Culture is the organic life inside the mechanical structure of language--it lends the vitality to meaning and context. But culture is also very difficult to pin down. On one hand, there are aspects of culture that are obvious. Artistic practices, manners, norms. But why do these aspects exist in the first place? That “Why” is a much bigger topic.
Just take a look at one of the practices unique to your own culture. Why do you do that? Take a minute to think about it. Pause the video, identify a cultural practice you participate in--it can be something small, like how you greet someone--and give a list of some of the reasons behind why you do it in the way you do. Pause and take two minutes to write down these reasons.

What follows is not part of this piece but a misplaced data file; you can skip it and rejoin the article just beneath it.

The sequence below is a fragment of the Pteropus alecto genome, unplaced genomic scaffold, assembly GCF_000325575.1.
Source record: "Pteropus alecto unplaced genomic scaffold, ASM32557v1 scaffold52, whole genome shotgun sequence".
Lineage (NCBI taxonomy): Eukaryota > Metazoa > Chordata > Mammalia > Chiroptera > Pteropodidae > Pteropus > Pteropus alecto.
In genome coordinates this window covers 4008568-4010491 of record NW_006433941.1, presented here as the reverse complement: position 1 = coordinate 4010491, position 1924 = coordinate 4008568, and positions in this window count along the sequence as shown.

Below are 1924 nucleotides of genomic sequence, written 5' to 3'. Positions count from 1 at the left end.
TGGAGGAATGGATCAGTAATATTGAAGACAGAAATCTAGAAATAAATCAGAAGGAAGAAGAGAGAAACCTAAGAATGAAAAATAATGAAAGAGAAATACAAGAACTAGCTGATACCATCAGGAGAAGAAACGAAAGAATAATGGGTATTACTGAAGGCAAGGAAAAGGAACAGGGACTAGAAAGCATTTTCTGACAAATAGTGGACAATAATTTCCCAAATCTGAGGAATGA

How did that go? I bet you could have gone on and on, giving reasons for your reasons, doing research into ancestry and history. Culture goes deep.
Culture Shock and Code Switching
Let’s look at how that depth can impact a student’s experience of English literacy. We’re going to look at two phenomena in particular: Culture Shock, and Code Switching.
Culture shock is the feeling of disorientation or confusion that occurs when a person leaves a familiar place and moves to an unfamiliar one. This is particularly pertinent with ESL, as the student has, recently or in the more distant past, come to the United States from a different culture. The literacy implications are clear: the ESL student needs not only to understand the words and phrases we use in the United States, but also the reasons why we use those particular words and phrases in context, otherwise they will not be able to understand these words.